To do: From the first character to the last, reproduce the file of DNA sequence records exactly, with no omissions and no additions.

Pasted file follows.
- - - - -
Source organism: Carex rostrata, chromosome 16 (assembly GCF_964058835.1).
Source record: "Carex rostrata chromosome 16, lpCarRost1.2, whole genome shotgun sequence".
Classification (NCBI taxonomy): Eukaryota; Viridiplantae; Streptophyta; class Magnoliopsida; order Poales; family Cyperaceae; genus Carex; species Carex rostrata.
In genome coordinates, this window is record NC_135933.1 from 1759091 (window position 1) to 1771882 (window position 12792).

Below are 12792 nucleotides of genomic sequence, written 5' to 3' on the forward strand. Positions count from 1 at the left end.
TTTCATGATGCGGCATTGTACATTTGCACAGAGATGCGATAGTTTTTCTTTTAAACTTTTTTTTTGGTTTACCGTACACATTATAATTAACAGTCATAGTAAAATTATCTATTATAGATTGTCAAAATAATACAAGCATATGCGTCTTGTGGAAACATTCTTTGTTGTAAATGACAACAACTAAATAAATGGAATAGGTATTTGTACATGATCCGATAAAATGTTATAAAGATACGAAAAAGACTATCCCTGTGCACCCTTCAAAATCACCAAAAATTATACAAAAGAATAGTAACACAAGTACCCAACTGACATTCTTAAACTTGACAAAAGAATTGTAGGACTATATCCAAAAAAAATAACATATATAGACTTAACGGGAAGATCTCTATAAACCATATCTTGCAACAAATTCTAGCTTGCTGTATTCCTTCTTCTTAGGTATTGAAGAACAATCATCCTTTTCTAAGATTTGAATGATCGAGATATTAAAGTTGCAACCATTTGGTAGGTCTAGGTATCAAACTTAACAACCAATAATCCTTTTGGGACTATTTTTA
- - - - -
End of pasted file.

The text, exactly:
Source organism: Carex rostrata, chromosome 16 (assembly GCF_964058835.1).
Source record: "Carex rostrata chromosome 16, lpCarRost1.2, whole genome shotgun sequence".
Classification (NCBI taxonomy): Eukaryota; Viridiplantae; Streptophyta; class Magnoliopsida; order Poales; family Cyperaceae; genus Carex; species Carex rostrata.
In genome coordinates, this window is record NC_135933.1 from 1759091 (window position 1) to 1771882 (window position 12792).

Below are 12792 nucleotides of genomic sequence, written 5' to 3' on the forward strand. Positions count from 1 at the left end.
TTTCATGATGCGGCATTGTACATTTGCACAGAGATGCGATAGTTTTTCTTTTAAACTTTTTTTTTGGTTTACCGTACACATTATAATTAACAGTCATAGTAAAATTATCTATTATAGATTGTCAAAATAATACAAGCATATGCGTCTTGTGGAAACATTCTTTGTTGTAAATGACAACAACTAAATAAATGGAATAGGTATTTGTACATGATCCGATAAAATGTTATAAAGATACGAAAAAGACTATCCCTGTGCACCCTTCAAAATCACCAAAAATTATACAAAAGAATAGTAACACAAGTACCCAACTGACATTCTTAAACTTGACAAAAGAATTGTAGGACTATATCCAAAAAAAATAACATATATAGACTTAACGGGAAGATCTCTATAAACCATATCTTGCAACAAATTCTAGCTTGCTGTATTCCTTCTTCTTAGGTATTGAAGAACAATCATCCTTTTCTAAGATTTGAATGATCGAGATATTAAAGTTGCAACCATTTGGTAGGTCTAGGTATCAAACTTAACAACCAATAATCCTTTTGGGACTATTTTTA